The Economist has an article on the recent election in New Zealand’s current region of conflict – Afghanistan.
The title of the article says it all really, so that is the title of the post. But here are a selection of depressing quotes from the article to make people realize why this is currently a conflict with no perceptible realistic outcome.
Across Kabul, turnout was sluggish. But at Haji Janat Gul the lack of voters had not dented the tally of votes. Only an hour after voting began, 6,000 had been cast. Yet not a voter was in sight. Staff insisted that the 6,000 had all come at 7am, when polls opened: ‘The Taliban said that they would cut off the fingers of people voting so they came early.’
This was impossible. Typically it takes four minutes to vote. For 6,000 to have voted in an hour at the 12 ballot boxes, they would have had an average of seven seconds each. The Electoral Complaints Commission later received allegations that the ballot boxes had been stuffed for President Hamid Karzai before polls opened, at the instigation of a local MP and tribal leader.
Indeed some unstable areas have returned more votes than early estimates of turnout would suggest. In Helmand, for instance, Western officials believe that in the district of Garmser about 5,000 people voted. But the ballot boxes arriving in the provincial capital, Lashkar Gah, contain about 20,000. In Musa Qala the discrepancy was between 9,000 and 18,000. Mr Hadee, the IEC official, now says that turnout in Helmand was 25%. Some Western officials reckon 20% of votes nationally may be fraudulent.
This feels like the Vietnam war all over again. NZ is sending combat troops in to support a government made up of warlords and corrupt politicians. At present we seem to be doing it at the behest of a US administrations which have little or no idea about what they are trying to achieve. The Economist leader says “Helping build a credible government is as important as fighting the Taliban“, but there appears to be little effort by anyone to make that happen.
The US general commanding the NATO operation in Afghanistan seems to have the same issues about the mission. He is calling for a new strategy. About the only good news is that the Taliban leadership in their base in the tribal areas of Pakistan are playing a robust game of internal politics. However that will make little difference to the turmoil and insurrection inside Afghanistan where the insurrection appears to be very locally organized.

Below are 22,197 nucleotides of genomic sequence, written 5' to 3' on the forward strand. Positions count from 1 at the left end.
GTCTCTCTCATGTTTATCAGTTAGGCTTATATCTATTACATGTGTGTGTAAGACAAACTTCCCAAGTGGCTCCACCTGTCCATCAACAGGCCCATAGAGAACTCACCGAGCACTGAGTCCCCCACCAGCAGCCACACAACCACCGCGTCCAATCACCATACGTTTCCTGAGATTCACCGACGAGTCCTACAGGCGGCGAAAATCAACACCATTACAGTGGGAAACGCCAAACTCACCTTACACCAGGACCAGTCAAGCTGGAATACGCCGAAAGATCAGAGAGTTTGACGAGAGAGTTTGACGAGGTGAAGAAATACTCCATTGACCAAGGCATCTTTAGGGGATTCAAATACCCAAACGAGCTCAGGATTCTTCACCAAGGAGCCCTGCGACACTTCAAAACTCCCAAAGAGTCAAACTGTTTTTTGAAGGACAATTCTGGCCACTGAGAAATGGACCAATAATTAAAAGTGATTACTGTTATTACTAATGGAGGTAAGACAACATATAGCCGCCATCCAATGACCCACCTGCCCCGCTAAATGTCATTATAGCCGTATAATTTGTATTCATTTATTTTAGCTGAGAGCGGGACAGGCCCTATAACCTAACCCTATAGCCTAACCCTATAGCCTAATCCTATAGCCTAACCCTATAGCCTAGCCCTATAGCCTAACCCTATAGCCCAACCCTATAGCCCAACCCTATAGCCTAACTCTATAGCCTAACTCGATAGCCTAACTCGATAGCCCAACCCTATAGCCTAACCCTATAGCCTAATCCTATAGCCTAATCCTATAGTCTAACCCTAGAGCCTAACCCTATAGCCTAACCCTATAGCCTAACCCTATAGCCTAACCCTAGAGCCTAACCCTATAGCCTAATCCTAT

Our soldiers and civilians who are there will be doing a good job, as they always do. The question really is one of the politics of outcomes. To date, John Key and Murray McCully have not managed to articulate any vision about why we’re sending troops to Afghanistaniania (as John Key helpfully renamed the country).
Murray McCully in a recent and dreadfully uninspiring speech in the house seemed to say that the reason we’re there to protect our tourists from terrorism. But that merely fits with his usual style of convoluted and ineffectual logic. He also said that we’d be withdrawing the military component from protecting the civilian component over the next 3 to 5 years. That hardly seems likely if we’re trying to help to move a country from this type of election to stability over the same time period. It is simply fatuous waffle.
The government needs to articulate a clear understanding of why we have a presence in Afghanistan and what we hope to achieve there. It has to have more substance than simply greasing up to the US for trade concessions. The last government did articulate a far better rationale and took actions consistent with it, including withdrawing the SAS when they were not required. A lack of a clear rationale will cause a widespread movement to pull both the infrastructure mission and troops out when we get a body bag arriving home.
I support our continued presence in Afghanistan for a number of reasons. However brown-nosing the US for trade reasons is not one of them. To date McCully does not seem to have a better reason for putting our people in danger for.
PS: Could his minders also get John Key a simple book on the country and force him to read it. It is embarrassing to explain to people that this in fact our PM when he doesn’t seem to know bugger all about where our troops are going into combat there.